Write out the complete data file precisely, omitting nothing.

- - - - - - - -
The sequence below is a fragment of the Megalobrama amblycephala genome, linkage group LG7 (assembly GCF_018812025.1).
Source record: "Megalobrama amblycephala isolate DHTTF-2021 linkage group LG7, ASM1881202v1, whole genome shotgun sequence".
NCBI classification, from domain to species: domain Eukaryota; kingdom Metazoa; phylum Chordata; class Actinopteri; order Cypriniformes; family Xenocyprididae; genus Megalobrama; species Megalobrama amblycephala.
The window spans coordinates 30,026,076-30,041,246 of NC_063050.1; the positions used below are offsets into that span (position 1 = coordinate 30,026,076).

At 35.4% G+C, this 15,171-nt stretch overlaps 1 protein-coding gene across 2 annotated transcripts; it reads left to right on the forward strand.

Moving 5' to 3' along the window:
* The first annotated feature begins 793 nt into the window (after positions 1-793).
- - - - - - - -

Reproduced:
The sequence below is a fragment of the Megalobrama amblycephala genome, linkage group LG7 (assembly GCF_018812025.1).
Source record: "Megalobrama amblycephala isolate DHTTF-2021 linkage group LG7, ASM1881202v1, whole genome shotgun sequence".
NCBI classification, from domain to species: domain Eukaryota; kingdom Metazoa; phylum Chordata; class Actinopteri; order Cypriniformes; family Xenocyprididae; genus Megalobrama; species Megalobrama amblycephala.
The window spans coordinates 30,026,076-30,041,246 of NC_063050.1; the positions used below are offsets into that span (position 1 = coordinate 30,026,076).

At 35.4% G+C, this 15,171-nt stretch overlaps 1 protein-coding gene across 2 annotated transcripts; it reads left to right on the forward strand.

Moving 5' to 3' along the window:
* The first annotated feature begins 793 nt into the window (after positions 1-793).